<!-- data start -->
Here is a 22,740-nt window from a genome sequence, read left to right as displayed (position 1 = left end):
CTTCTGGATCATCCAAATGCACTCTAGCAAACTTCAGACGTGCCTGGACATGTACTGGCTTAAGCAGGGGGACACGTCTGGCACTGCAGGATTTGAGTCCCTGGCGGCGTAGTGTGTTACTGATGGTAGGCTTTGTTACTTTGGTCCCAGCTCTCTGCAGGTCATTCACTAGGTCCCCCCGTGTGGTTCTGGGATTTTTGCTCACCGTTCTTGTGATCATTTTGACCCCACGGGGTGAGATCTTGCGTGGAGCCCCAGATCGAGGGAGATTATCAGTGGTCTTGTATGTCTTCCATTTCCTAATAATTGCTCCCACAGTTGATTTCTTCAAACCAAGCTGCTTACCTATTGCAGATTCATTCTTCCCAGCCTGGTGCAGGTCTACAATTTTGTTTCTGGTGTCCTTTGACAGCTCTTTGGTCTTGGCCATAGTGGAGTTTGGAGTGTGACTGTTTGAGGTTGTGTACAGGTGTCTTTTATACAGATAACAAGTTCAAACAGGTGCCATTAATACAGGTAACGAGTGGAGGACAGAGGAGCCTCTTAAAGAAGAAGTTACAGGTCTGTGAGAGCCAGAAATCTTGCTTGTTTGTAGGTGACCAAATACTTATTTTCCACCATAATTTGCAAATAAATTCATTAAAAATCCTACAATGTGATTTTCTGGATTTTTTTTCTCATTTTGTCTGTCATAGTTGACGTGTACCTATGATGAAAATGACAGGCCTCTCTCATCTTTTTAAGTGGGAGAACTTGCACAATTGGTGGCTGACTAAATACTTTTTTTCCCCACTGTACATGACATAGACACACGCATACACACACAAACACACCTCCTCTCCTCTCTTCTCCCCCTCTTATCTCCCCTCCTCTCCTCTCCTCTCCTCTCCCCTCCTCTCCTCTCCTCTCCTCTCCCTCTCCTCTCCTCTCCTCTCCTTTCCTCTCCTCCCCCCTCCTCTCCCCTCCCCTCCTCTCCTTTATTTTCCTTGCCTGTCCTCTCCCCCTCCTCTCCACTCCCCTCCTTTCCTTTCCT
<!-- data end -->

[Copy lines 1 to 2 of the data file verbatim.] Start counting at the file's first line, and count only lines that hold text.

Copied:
Here is a 22,740-nt window from a genome sequence, read left to right as displayed (position 1 = left end):
CTTCTGGATCATCCAAATGCACTCTAGCAAACTTCAGACGTGCCTGGACATGTACTGGCTTAAGCAGGGGGACACGTCTGGCACTGCAGGATTTGAGTCCCTGGCGGCGTAGTGTGTTACTGATGGTAGGCTTTGTTACTTTGGTCCCAGCTCTCTGCAGGTCATTCACTAGGTCCCCCCGTGTGGTTCTGGGATTTTTGCTCACCGTTCTTGTGATCATTTTGACCCCACGGGGTGAGATCTTGCGTGGAGCCCCAGATCGAGGGAGATTATCAGTGGTCTTGTATGTCTTCCATTTCCTAATAATTGCTCCCACAGTTGATTTCTTCAAACCAAGCTGCTTACCTATTGCAGATTCATTCTTCCCAGCCTGGTGCAGGTCTACAATTTTGTTTCTGGTGTCCTTTGACAGCTCTTTGGTCTTGGCCATAGTGGAGTTTGGAGTGTGACTGTTTGAGGTTGTGTACAGGTGTCTTTTATACAGATAACAAGTTCAAACAGGTGCCATTAATACAGGTAACGAGTGGAGGACAGAGGAGCCTCTTAAAGAAGAAGTTACAGGTCTGTGAGAGCCAGAAATCTTGCTTGTTTGTAGGTGACCAAATACTTATTTTCCACCATAATTTGCAAATAAATTCATTAAAAATCCTACAATGTGATTTTCTGGATTTTTTTTCTCATTTTGTCTGTCATAGTTGACGTGTACCTATGATGAAAATGACAGGCCTCTCTCATCTTTTTAAGTGGGAGAACTTGCACAATTGGTGGCTGACTAAATACTTTTTTTCCCCACTGTACATGACATAGACACACGCATACACACACAAACACACCTCCTCTCCTCTCTTCTCCCCCTCTTATCTCCCCTCCTCTCCTCTCCTCTCCTCTCCCCTCCTCTCCTCTCCTCTCCTCTCCCTCTCCTCTCCTCTCCTCTCCTTTCCTCTCCTCCCCCCTCCTCTCCCCTCCCCTCCTCTCCTTTATTTTCCTTGCCTGTCCTCTCCCCCTCCTCTCCACTCCCCTCCTTTCCTTTCCT